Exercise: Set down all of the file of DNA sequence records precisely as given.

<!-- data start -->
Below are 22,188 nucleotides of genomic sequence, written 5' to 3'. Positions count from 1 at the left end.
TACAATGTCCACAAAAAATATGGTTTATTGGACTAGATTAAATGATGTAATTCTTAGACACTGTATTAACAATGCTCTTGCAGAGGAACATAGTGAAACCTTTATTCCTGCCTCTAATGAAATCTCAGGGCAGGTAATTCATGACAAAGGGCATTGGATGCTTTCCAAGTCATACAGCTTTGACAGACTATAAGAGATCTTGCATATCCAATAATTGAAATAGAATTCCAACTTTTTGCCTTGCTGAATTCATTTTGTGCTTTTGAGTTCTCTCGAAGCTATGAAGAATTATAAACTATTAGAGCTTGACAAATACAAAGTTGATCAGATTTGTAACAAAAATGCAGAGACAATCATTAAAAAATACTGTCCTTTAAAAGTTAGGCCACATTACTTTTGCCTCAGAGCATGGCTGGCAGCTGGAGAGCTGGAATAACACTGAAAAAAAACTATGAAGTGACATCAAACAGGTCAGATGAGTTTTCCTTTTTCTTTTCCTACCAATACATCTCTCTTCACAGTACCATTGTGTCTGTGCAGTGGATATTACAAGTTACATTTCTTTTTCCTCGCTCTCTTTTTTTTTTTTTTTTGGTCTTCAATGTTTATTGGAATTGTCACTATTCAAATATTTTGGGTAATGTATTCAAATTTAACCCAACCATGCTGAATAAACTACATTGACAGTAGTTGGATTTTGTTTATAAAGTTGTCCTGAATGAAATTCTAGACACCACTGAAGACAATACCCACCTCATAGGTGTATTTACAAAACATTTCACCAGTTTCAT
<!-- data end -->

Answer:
Below are 22,188 nucleotides of genomic sequence, written 5' to 3'. Positions count from 1 at the left end.
TACAATGTCCACAAAAAATATGGTTTATTGGACTAGATTAAATGATGTAATTCTTAGACACTGTATTAACAATGCTCTTGCAGAGGAACATAGTGAAACCTTTATTCCTGCCTCTAATGAAATCTCAGGGCAGGTAATTCATGACAAAGGGCATTGGATGCTTTCCAAGTCATACAGCTTTGACAGACTATAAGAGATCTTGCATATCCAATAATTGAAATAGAATTCCAACTTTTTGCCTTGCTGAATTCATTTTGTGCTTTTGAGTTCTCTCGAAGCTATGAAGAATTATAAACTATTAGAGCTTGACAAATACAAAGTTGATCAGATTTGTAACAAAAATGCAGAGACAATCATTAAAAAATACTGTCCTTTAAAAGTTAGGCCACATTACTTTTGCCTCAGAGCATGGCTGGCAGCTGGAGAGCTGGAATAACACTGAAAAAAAACTATGAAGTGACATCAAACAGGTCAGATGAGTTTTCCTTTTTCTTTTCCTACCAATACATCTCTCTTCACAGTACCATTGTGTCTGTGCAGTGGATATTACAAGTTACATTTCTTTTTCCTCGCTCTCTTTTTTTTTTTTTTTTGGTCTTCAATGTTTATTGGAATTGTCACTATTCAAATATTTTGGGTAATGTATTCAAATTTAACCCAACCATGCTGAATAAACTACATTGACAGTAGTTGGATTTTGTTTATAAAGTTGTCCTGAATGAAATTCTAGACACCACTGAAGACAATACCCACCTCATAGGTGTATTTACAAAACATTTCACCAGTTTCAT